Stocks listed in Hong Kong and China fell sharply on Monday as the country’s late release of gross domestic product data sent jitters to markets.
The Hang Seng Index fell 5.1% in morning trading, while the CSI 300 index of stocks listed in Shanghai and Shenzhen fell 2%.
The declines followed the unexpected release of China’s GDP figures and other economic data, which beat expectations with a 3.9% expansion but still recorded much slower growth than expected. the country has become accustomed to over the past decades.
The nervousness was heightened by the delay in releasing the data, which was originally scheduled for last Tuesday. The figures were released with little warning after the party’s landmark 20th conference in China, in which leader Xi Jinping secured an unprecedented third term in the country’s most important political roles.
Xi showed little willingness to change course from his strict zero-Covid policy at the conference. The policy, which aims to stamp out virus cases with strict lockdowns, has hammered China’s growth prospects this year.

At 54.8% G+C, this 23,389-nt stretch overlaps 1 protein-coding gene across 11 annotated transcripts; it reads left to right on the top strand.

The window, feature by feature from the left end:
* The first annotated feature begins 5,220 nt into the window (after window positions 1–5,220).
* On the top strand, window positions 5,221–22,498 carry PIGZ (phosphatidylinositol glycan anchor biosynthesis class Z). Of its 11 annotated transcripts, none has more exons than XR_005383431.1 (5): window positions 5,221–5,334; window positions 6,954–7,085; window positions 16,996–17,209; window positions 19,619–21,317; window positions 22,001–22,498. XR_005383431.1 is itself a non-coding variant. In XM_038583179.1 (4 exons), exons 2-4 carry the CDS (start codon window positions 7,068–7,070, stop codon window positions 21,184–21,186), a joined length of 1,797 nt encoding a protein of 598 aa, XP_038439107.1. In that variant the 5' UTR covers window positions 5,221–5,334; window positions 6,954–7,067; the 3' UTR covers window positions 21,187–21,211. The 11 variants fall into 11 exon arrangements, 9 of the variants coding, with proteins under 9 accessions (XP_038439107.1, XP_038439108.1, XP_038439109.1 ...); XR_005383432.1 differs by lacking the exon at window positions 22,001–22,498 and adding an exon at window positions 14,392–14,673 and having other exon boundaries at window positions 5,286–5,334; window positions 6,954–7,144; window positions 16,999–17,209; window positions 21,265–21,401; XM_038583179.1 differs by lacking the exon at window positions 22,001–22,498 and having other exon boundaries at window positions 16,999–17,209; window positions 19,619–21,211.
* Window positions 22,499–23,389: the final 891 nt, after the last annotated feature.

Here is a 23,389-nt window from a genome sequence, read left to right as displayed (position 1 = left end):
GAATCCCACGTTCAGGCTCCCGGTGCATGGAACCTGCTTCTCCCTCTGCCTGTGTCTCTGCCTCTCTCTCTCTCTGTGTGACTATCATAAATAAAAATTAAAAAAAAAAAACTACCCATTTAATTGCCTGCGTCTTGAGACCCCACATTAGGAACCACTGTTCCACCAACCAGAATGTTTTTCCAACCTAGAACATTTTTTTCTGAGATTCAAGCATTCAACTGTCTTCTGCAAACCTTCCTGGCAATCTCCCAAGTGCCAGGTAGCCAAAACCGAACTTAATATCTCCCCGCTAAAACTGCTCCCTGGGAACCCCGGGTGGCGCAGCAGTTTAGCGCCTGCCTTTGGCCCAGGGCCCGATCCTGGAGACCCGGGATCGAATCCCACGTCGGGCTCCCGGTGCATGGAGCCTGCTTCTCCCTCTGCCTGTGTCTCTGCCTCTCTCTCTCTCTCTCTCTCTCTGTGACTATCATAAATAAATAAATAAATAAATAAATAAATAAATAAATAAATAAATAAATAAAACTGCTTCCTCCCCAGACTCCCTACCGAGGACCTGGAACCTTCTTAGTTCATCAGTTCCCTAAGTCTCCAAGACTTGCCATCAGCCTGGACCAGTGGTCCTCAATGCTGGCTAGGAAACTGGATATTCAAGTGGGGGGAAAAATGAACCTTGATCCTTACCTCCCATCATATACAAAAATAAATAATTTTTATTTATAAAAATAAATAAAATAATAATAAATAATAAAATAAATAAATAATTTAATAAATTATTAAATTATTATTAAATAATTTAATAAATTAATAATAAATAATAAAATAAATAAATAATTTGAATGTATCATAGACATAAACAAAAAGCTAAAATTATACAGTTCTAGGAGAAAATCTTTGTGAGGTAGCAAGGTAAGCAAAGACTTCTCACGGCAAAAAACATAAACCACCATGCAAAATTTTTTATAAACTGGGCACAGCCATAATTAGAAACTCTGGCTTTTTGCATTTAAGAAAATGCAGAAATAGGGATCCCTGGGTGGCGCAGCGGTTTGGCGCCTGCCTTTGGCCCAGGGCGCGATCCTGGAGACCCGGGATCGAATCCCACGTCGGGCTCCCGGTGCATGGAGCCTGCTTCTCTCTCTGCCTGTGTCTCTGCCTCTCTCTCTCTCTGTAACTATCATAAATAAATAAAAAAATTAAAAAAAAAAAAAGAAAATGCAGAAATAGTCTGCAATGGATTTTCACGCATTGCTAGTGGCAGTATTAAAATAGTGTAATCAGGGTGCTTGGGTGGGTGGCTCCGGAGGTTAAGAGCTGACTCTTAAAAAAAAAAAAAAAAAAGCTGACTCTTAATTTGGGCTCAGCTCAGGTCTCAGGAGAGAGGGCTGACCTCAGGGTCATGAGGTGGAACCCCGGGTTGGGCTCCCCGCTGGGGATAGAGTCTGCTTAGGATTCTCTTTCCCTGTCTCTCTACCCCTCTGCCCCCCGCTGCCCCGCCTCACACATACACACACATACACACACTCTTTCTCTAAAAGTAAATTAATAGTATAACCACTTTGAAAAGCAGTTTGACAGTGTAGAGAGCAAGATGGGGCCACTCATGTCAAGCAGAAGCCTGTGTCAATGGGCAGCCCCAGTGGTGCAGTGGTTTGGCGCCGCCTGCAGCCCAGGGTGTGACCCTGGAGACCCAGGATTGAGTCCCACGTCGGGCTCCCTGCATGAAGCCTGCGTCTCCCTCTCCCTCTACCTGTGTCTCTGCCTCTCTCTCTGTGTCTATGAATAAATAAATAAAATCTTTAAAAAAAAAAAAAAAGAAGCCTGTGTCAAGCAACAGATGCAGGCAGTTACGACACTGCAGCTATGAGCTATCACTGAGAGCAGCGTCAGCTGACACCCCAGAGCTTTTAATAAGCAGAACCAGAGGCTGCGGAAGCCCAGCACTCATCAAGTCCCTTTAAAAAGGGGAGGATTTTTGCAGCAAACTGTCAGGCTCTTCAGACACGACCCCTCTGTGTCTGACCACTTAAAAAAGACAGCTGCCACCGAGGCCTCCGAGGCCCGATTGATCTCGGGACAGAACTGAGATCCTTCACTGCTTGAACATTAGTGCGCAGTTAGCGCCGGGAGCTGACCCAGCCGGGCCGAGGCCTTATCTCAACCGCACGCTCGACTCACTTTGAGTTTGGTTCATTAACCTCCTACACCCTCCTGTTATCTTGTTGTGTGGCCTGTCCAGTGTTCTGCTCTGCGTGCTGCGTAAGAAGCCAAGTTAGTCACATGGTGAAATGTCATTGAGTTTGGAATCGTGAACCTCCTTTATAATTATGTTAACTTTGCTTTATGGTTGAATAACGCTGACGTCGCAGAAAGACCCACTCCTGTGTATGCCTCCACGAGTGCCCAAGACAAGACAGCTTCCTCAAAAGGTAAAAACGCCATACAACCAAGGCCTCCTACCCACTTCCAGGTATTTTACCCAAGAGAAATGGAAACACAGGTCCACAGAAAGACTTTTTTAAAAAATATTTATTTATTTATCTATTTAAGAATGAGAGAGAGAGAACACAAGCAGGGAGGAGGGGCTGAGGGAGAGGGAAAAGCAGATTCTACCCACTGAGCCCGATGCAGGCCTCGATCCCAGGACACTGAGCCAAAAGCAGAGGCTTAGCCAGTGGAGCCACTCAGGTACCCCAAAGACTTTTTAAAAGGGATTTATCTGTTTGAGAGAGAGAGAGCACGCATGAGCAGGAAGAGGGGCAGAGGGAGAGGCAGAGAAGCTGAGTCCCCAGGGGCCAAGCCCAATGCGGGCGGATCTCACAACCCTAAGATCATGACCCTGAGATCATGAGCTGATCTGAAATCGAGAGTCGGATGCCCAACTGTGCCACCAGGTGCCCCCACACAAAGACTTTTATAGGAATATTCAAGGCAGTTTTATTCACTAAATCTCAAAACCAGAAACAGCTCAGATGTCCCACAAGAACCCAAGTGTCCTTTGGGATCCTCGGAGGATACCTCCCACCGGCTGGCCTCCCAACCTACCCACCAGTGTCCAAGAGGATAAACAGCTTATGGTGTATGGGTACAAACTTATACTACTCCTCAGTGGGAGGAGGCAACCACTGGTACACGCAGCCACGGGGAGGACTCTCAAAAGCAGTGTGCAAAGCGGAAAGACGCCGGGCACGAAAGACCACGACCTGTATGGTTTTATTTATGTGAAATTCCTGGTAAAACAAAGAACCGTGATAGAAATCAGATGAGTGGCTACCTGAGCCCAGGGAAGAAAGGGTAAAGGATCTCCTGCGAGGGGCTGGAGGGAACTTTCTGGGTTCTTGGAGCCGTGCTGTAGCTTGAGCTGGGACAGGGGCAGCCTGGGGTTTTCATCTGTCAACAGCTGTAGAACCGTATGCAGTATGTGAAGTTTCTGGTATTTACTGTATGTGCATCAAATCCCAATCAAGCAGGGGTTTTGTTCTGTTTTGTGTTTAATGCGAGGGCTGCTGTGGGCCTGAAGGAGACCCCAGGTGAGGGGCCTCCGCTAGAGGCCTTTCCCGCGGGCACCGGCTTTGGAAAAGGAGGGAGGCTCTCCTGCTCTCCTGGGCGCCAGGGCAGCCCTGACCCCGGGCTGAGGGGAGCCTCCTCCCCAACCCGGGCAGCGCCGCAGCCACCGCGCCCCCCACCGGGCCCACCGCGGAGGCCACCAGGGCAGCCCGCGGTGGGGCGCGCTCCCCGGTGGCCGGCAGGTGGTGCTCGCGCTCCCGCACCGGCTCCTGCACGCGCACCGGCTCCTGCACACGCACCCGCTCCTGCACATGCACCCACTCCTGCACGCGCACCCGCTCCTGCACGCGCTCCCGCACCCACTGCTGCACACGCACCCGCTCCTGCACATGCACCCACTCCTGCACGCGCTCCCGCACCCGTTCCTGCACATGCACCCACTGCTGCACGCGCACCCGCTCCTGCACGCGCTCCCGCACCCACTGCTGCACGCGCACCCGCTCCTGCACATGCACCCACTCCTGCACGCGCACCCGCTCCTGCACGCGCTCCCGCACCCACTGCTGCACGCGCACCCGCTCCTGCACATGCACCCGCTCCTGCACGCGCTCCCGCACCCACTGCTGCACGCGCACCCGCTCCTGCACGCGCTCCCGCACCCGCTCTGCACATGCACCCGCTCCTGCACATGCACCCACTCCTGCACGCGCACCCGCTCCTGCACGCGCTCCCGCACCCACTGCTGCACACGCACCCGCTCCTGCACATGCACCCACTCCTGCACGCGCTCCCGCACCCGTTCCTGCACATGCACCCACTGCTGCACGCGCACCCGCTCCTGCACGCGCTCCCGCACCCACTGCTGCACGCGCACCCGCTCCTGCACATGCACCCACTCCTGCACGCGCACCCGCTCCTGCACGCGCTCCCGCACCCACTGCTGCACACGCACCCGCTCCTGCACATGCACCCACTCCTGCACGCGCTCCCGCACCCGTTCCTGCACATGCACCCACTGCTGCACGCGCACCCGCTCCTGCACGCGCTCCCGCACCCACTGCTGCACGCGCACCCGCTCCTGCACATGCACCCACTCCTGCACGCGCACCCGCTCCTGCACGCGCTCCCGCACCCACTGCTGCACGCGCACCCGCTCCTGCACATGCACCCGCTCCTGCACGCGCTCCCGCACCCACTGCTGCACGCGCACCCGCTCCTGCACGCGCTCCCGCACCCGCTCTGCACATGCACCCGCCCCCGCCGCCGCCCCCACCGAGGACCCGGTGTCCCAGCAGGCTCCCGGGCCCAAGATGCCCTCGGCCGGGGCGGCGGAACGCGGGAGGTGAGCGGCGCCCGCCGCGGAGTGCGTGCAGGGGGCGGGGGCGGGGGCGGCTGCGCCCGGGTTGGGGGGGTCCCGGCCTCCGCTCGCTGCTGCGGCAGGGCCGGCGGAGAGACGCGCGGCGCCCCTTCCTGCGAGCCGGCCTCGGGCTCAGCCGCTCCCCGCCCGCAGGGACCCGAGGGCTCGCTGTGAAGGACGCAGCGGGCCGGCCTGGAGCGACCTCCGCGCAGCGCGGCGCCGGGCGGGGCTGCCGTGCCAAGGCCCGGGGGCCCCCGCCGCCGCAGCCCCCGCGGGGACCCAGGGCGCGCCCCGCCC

“It’s panic selling,” said Dickie Wong, head of research at Kingston Securities in Hong Kong. “Obviously, investors are just not confident about the future of the Chinese economy.”
In markets elsewhere, Japan’s Topix rose 0.4% and South Korea’s Kospi 0.9%. Those moves followed strong gains in the U.S. on Friday, where the S&P 500 and Nasdaq Composite both gained more than 2% after a report that the Federal Reserve may slow the pace of its interest rate hikes to from December.
Oil prices fell after early gains, with international benchmark Brent down 0.5% to trade at $93.03 a barrel and US marker West Texas Intermediate down the same margin to trade at $93.03 a barrel. reach $84.60.